A wealthy politician from Massachusetts saddled with accusations of unprincipled flip-flops runs for the Presidency.  He touts one salient attribute of his biography as the main underpinning of his campaign to defeat the incumbent President.  And he earns his party's nomination due to his perceived electability.  John Kerry circa 2004, you say?  Try Mitt Romney, ersatz John Kerry for the Republicans in 2012. 

Despite the media's portrayal, President Obama is ripe to be beaten, as hope and change have transformed into despair and unending unemployment lines.  The poll numbers bear this out as only 30% of voters are certain to vote again for the President.  The poor economy has finally begun to drag the President's numbers down and boost the head-to-head polling of Mitt Romney.    

A direct Romney/Kerry comparison has its limitations, chiefly, the state of the economy could not be more different between 2004 and the present.  However, you can begin to see a parallel in the declining approval ratings of President Bush in early 2004 when the country began to question the wars in Iraq and Afghanistan.  Enter the idea of Senator Kerry's electability, based in large measure on the idea that his military service provided an aura of expertise regarding the nation's involvement in two wars while simultaneously inoculating the Democratic ticket from attacks about being weak on defense. 

Fast forward to 2012.  Swap Romney for Kerry and trade the military experience for business and the comparison gains strength.  Romney sells his business acumen as the primary reason for choosing him to be the GOP standard-bearer.  His success in saving the Winter Olympics in Utah and creating jobs in business are both made to order recipes for victory in these times of out-of-control spending and high unemployment.  So what's the problem you say?  For starters, RomneyCare, the seed of ObamaCare.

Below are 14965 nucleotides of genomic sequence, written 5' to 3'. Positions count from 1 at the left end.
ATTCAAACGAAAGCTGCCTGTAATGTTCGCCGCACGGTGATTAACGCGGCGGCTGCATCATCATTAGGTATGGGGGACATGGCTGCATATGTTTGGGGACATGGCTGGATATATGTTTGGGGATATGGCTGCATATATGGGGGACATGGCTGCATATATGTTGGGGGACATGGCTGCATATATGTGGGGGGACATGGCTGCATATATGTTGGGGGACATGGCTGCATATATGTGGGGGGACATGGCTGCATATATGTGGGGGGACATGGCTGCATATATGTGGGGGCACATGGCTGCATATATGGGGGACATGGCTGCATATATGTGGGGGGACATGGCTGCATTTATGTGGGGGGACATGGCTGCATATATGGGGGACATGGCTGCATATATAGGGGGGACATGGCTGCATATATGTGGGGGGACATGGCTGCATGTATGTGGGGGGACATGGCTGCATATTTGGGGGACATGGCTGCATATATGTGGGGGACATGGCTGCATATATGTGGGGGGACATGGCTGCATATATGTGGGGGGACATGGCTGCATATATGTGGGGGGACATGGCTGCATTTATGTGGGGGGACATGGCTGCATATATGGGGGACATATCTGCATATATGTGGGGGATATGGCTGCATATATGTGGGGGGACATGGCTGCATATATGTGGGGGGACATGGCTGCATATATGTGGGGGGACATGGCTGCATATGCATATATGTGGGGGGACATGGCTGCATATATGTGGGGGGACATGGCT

Romney's decision to saddle the businesses and citizens of Massachusetts with crippling health care costs weakens his argument for his business savvy, just as Senator Kerry's military service was questioned by his post-Army defamation of those who had served honorably in Vietnam.  Conservatives wandering the desert in search of their candidate for 2012 may want to look past the surging poll numbers and nebulous electability factor and focus on the conservative who can take the fight to a weakened President. 

Romney's primary strength, like Kerry, carries with it his fatal weakness that leads to his penchant for waffling on issues.  Both Kerry and Romney struggled in answering issues ranging from abortion to gay rights, and never managed to provide the impression that they stood for anything other than the principles that would lead most directly to the White House.  Conservatives are wary as liberals were about Kerry and may wonder about where Romney would stand as President.  Voters believing in his electability must ignore the flip-flops and RomneyCare cudgel and fool themselves into buying the idea that liberals or left-leaning independents will stay away from President Obama on Election Day.

The belief that Romney may appeal enough to independents who lean left or that liberals may stay home on election day because Romney may not appear too conservative is akin to the Kerry appeal that he would bring home enough moderates against President Bush to defeat him in 2004.  Liberals will be sure to rally to President Obama once Romney is painted with the broad brush of being an indecisive flip-flopper as well as a businessman who implicitly endorses government-run health care.  Because Romney inspires neither conservative allegiance nor crossover appeal, he is a hobbled candidate from the beginning, much like Senator Kerry was in his effort to unseat President Bush.

Being unpopular alone will not lead to President Obama's early retirement in 2012.  The electorate generally leans toward the devil they know versus the devil they don't when contemplating whom to choose for President.  An appeal to voters based primarily on voting against the incumbent rather than for the opponent failed Senator Kerry.  If Mitt Romney hopes to be the next President, he must overcome many of the same problems that affected Kerry, as he won't win a protest vote against the incumbent.  Ultimately, both conservatives and the nation need a candidate they can feel comfortable believing in rather than being solely against President Obama.